We took a break in our room to relax for a minute, where we had to convince each other to get excited for a full day in Spain (remember, we were there early in the morning and had the WHOLE day to stay up and see Spain things). I had also packed some 5-hour energy bottles to get me through that first day, so
I drank one before we headed out for our first day of activity.
First up, a walking tour of Madrid originating from the Plaza Mayor. The five hour energy was going to play a critical role in keeping me vertical during the one-hour walk around the city. Based on the product’s description, mathematically, it should’ve worked.
We waited for our English speaking tour guide in the Plaza, which was fun in and of itself just to look at the elaborate hierarchy of panhandlers and street performers in the plaza. There were so many performers, and so much variety, like a cornucopia of people who can’t hold regular jobs.
In my mind, at the top were the actual performers. People who were actually putting some effort into things…this included the ‘Goat man’…some guy who would sit hidden underneath a glitter blanket on the street while manipulating a plastic goat head like a puppet (assuming the goat was not actually magic). I liked Goat man, that stuff takes effort and commitment.
Then there were the weird looking dudes who just walked around in costume like a college team mascot, but clearly weren’t playing any kind of role. Definitely half-assing it, doing a casual wave to try and entice someone to take a picture with them, at which point I’m assuming they’d ask for money? I don’t get their business model and I didn’t like them as much…hard to see the magic in a middle aged dude with a pot-belly dressed like a regular dude but with a giant Mickey Mouse head.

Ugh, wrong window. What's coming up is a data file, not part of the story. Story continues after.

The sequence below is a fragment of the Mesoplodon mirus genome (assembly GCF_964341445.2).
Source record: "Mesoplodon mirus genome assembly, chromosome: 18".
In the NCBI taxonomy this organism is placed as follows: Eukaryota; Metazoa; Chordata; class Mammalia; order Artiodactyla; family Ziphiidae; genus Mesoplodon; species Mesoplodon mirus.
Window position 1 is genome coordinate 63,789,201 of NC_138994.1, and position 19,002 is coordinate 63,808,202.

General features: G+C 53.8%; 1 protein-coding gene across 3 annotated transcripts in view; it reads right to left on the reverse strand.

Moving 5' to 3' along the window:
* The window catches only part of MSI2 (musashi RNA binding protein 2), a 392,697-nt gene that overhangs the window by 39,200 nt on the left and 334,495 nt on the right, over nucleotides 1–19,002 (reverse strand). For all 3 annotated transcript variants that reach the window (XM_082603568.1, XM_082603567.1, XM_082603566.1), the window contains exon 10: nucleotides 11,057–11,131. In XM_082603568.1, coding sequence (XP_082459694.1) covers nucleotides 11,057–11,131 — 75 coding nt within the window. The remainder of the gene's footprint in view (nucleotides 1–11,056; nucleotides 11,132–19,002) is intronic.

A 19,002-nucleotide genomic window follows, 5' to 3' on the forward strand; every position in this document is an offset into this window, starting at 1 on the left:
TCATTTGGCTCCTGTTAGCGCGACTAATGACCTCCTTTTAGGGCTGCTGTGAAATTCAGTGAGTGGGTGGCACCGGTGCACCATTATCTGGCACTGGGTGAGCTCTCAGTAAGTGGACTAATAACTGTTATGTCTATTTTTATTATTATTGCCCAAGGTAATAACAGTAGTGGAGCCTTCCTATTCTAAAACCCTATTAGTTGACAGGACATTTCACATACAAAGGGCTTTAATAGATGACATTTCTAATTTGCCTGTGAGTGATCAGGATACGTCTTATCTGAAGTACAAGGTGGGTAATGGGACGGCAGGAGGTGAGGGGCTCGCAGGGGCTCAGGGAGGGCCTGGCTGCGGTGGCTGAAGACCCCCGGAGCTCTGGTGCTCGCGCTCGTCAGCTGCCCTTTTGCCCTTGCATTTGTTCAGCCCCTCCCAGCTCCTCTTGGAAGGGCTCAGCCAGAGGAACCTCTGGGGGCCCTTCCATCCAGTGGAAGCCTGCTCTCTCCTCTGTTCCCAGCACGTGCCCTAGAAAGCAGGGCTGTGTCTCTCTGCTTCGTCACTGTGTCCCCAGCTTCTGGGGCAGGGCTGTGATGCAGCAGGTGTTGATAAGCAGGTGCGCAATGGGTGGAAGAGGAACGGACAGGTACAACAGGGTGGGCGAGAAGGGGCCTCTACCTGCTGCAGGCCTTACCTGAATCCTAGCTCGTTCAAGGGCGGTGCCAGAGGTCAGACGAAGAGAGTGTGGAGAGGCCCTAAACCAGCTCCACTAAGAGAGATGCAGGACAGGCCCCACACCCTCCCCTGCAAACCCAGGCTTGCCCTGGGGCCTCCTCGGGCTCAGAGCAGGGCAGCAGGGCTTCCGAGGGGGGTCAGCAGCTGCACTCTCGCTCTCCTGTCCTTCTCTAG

Then there were the squeakers. These guys seemed to follow us around everywhere, to the point where it seemed odd when you didn’t hear a high pitched squeak. Picture a guy wandering around a plaza constantly talking in atrociously high-pitched squeals. It looks like magic until you realize they have a small plastic tube in their mouths. And since you can’t make out the words of what they would say in their high pitched squeak, they’d just make really long noises and babbly nonsense. And this was an effort to make you want to hand over money for them.